Posted on 17 April 2014 | 12:00 am


On the variability of atmospheric 222Rn activity concentrations measured at Neumayer, coastal Antarctica

On the variability of atmospheric 222Rn activity concentrations measured at Neumayer, coastal Antarctica

Atmospheric Chemistry and Physics, 14, 3843-3853, 2014

Author(s): R. Weller, I. Levin, D. Schmithüsen, M. Nachbar, J. Asseng, and D. Wagenbach

We report on continuously measured 222Rn activity concentrations in near-surface air at Neumayer Station in the period 1995–2011. This 17-year record showed no long-term trend and has overall mean ± standard deviation of (0.019 ± 0.012) Bq m?3. A distinct and persistent seasonality could be distinguished with maximum values of (0.028 ± 0.013) Bq m?3 from January to March and minimum values of (0.015 ± 0.009) Bq m?3 from May to October. Elevated 222Rn activity concentrations were typically associated with air mass transport from the Antarctic Plateau. Our results do not support a relation between enhanced 222Rn activity concentrations at Neumayer and cyclonic activity or long-range transport from South America. The impact of oceanic 222Rn emissions could not be properly assessed but we tentatively identified regional sea ice extent (SIE) variability as a significant driver of the annual 222Rn cycle.

Posted on 17 April 2014 | 12:00 am


Long-term changes in the upper stratospheric ozone at Syowa, Antarctica

Long-term changes in the upper stratospheric ozone at Syowa, Antarctica

Atmospheric Chemistry and Physics, 14, 3945-3968, 2014

Author(s): K. Miyagawa, I. Petropavlovskikh, R. D. Evans, C. Long, J. Wild, G. L. Manney, and W. H. Daffer

Analyses of stratospheric ozone data determined from Dobson–Umkehr measurements since 1977 at the Syowa (69.0° S, 39.6° E), Antarctica, station show a significant decrease in ozone at altitudes higher than that of the 4 hPa pressure level during the 1980s and 1990s. Ozone values over Syowa have remained low since 2001. The time series of upper stratospheric ozone from the homogenized NOAA SBUV (Solar Backscatter Ultraviolet Instrument)(/2) 8.6 overpass data (±4°, 24 h) are in qualitative agreement with those from the Syowa station data. Ozone recovery during the austral spring over the Syowa station appears to be slower than predicted by the equivalent effective stratospheric chlorine (EESC) curve. The long-term changes in the station's equivalent latitude (indicative of vortex size/position in winter and spring) are derived from MERRA (Modern Era Retrospective-analysis for Research and Applications) reanalyses at ~ 2 and ~ 50 hPa. These data are used to attribute some of the upper and middle stratospheric ozone changes to the changes in vortex position relative to the station's location. In addition, high correlation of the Southern Hemisphere annular mode (SAM) with polar upper stratospheric ozone during years of maximum solar activity points toward a strong relationship between the strength of the Brewer–Dobson circulation and the polar stratospheric ozone recovery. In the lower stratosphere, ozone recovery attributable to CFCs (chlorofluorocarbons) is still not definitive, whereas the recovery of the upper stratosphere is slower than predicted. Further research indicates that dynamical and other chemical changes in the atmosphere are delaying detection of recovery over this station.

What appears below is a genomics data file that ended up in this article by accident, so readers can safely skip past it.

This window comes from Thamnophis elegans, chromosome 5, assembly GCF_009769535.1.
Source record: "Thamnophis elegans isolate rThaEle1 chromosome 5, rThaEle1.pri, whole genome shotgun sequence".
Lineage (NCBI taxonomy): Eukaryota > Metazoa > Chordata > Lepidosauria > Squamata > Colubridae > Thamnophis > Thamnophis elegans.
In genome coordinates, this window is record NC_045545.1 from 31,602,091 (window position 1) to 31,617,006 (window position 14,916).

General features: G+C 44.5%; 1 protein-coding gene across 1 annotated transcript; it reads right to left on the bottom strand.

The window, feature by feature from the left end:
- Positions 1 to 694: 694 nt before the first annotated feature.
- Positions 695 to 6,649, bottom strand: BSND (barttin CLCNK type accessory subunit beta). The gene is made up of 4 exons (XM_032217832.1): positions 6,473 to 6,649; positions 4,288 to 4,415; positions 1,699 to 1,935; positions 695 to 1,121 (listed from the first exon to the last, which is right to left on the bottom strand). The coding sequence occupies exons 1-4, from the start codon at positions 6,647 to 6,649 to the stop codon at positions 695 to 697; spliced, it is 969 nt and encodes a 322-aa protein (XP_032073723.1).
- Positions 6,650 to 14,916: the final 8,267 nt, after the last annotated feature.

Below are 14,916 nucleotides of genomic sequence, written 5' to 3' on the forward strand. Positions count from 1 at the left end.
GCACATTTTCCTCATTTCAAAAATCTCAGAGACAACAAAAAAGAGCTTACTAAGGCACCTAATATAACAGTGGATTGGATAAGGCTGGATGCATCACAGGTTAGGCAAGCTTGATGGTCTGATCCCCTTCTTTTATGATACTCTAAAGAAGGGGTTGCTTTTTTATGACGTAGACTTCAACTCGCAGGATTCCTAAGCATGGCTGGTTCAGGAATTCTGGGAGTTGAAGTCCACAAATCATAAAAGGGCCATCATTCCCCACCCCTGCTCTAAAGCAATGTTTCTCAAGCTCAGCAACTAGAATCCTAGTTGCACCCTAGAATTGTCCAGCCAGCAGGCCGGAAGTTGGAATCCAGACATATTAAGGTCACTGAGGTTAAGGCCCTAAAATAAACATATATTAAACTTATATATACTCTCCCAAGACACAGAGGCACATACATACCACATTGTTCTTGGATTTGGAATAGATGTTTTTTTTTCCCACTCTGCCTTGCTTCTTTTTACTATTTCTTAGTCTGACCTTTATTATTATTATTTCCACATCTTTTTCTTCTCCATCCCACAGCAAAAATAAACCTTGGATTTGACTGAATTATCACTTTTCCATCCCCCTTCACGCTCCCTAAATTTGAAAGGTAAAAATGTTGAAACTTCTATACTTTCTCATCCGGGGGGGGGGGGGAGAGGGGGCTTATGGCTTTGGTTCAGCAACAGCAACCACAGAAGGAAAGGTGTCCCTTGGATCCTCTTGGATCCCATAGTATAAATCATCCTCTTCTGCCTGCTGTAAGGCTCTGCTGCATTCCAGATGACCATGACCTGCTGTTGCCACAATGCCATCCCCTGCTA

Posted on 17 April 2014 | 12:00 am


On the abundance and source contributions of dicarboxylic acids in size-resolved aerosol particles at continental sites in central Europe

On the abundance and source contributions of dicarboxylic acids in size-resolved aerosol particles at continental sites in central Europe

Atmospheric Chemistry and Physics, 14, 3913-3928, 2014

Author(s): D. van Pinxteren, C. Neusüß, and H. Herrmann

Dicarboxylic acids (DCAs) are among the most abundant organic compounds observed in atmospheric aerosol particles and have been extensively studied at many places around the world. The importance of the various primary sources and secondary formation pathways discussed in the literature is often difficult to assess from field studies, though. In the present study, a large data set of size-resolved DCA concentrations from several inland sites in Germany is combined with results from a recently developed approach of statistical back-trajectory analysis and additional data. Principal component analysis is then used to reveal the most important factors governing the abundance of DCAs in different particle size ranges. The two most important sources revealed are (i) photochemical formation during intense radiation days in polluted air masses, likely occurring in the gas phase on short timescales (gasSOA), and (ii) secondary reactions in anthropogenically influenced air masses, likely occurring in the aqueous phase on longer timescales (aqSOA). While the first source strongly impacts DCA concentrations mainly in small and large particles, the second one enhances accumulation mode DCAs and is responsible for the bulk of the observed concentrations. Primary sources were found to be minor (sea salt, soil resuspension) or non-existent (biomass burning, traffic). The results can be regarded as representative for typical central European continental conditions.

Posted on 17 April 2014 | 12:00 am


Quantifying water diffusion in high-viscosity and glassy aqueous solutions using a Raman isotope tracer method

Quantifying water diffusion in high-viscosity and glassy aqueous solutions using a Raman isotope tracer method

Atmospheric Chemistry and Physics, 14, 3817-3830, 2014